Change is often the subject of my frequent musings and more than the concept of change, I tend to dwell on the human perception and perceived reaction to change. Change can be either negative or positive. We often react positively and with much excitement to the positive changes that occur in our lives. But there is no compulsion for us to react negatively to the negative changes in our life. A profound dialogue that Remy says in the famous Disney movie Ratatouille, which happens to be one of my all-time favourites, remains unforgettable. I quote, “The only predictable thing in life is its unpredictability.” Change is constant and change is inevitable. Change is also necessary, if we humans want to be more than just black-and-white figures painted without much grace on a boring landscape called life.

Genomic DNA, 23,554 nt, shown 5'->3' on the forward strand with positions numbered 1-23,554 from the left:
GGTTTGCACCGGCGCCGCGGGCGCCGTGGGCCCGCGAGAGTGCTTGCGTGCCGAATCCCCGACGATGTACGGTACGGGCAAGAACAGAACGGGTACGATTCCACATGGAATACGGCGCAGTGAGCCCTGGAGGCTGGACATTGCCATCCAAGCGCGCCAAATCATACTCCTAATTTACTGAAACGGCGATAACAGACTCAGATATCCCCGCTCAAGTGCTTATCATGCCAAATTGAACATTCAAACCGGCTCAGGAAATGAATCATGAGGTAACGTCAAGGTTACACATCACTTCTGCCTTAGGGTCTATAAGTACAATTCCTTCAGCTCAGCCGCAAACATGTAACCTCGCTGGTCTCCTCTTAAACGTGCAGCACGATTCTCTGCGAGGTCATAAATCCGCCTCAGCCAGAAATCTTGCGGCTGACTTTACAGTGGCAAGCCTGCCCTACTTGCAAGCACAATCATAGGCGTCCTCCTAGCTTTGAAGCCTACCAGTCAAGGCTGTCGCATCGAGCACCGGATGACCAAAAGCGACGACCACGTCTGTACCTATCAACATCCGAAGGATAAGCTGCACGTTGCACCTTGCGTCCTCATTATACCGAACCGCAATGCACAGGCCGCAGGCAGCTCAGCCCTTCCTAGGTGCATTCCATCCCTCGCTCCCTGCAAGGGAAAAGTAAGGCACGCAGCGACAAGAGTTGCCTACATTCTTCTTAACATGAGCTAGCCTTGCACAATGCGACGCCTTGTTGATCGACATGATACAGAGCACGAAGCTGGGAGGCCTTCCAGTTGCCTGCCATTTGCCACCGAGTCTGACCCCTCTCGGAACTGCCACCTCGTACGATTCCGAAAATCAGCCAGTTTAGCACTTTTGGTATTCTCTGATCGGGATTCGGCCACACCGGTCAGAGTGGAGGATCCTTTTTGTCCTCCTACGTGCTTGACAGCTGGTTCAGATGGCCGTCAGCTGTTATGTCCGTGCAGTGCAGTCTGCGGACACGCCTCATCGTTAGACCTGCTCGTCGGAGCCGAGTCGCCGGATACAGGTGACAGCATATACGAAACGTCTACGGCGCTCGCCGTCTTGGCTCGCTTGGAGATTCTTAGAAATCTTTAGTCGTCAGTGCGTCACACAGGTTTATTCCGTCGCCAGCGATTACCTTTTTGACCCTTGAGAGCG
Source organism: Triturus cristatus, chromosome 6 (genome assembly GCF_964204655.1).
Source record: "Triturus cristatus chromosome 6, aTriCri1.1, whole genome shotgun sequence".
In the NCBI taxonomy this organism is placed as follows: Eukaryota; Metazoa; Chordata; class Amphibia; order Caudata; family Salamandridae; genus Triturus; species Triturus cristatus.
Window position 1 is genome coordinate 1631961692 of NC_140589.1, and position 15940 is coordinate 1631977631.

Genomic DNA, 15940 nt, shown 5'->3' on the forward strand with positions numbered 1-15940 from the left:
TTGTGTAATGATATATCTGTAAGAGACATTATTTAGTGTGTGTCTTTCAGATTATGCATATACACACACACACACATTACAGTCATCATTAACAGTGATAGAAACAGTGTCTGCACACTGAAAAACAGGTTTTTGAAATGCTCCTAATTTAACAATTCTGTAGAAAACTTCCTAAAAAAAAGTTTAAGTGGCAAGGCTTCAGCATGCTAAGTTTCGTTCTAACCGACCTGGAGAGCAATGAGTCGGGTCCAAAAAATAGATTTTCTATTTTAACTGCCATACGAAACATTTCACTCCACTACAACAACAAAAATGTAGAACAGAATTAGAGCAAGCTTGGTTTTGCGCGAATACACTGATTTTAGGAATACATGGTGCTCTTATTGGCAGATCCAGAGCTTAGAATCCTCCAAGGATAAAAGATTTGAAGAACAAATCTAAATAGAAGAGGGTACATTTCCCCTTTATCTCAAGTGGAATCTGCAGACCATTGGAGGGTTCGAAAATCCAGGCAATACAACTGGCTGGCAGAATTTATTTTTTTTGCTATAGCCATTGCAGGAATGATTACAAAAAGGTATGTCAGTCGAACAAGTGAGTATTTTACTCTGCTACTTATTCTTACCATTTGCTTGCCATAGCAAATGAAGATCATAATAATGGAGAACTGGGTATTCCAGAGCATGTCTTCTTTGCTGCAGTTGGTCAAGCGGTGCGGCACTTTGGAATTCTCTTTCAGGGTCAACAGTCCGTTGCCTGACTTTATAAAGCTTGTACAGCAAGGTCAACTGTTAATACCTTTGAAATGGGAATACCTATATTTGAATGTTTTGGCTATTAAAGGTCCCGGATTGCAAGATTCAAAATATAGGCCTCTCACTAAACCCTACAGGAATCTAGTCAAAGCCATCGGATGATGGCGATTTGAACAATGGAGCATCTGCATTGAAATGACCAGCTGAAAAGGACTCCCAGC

Positive change needs no elucidation as such. We all not how to deal with that – pray, thank, throw a party, make a toast – that’s more like the pretty picture in life. But as many times as change is positive, change can also be negative; it can have an adverse effect on our lives and loved ones. But we need to learn to deal with that too, don’t we? John Maxwell once said, “Life is 10% of what happens to me and 90% of how I react to it.” Change can be like gentle breeze, descending over us slowly and giving us time to get our act together. Or, change can be a blunt, brutal force, coming in like a ricocheting bullet giving us hardly any time to react. But between every stimulus and every action, there lies a golden moment of conscious choice. How we understand and use that moment will determine the future course of events. If we can think calmly and keep our cool during those moments, change will be no big deal. We simply have to realize that everything we do in our lives in our responsibility and our conscious choice. Whenever we are faced with change, we need to take decisions, and more than looking for answers on Wikipedia and Google, it’ll be a darned good thing if we decided to browse through our own conscience.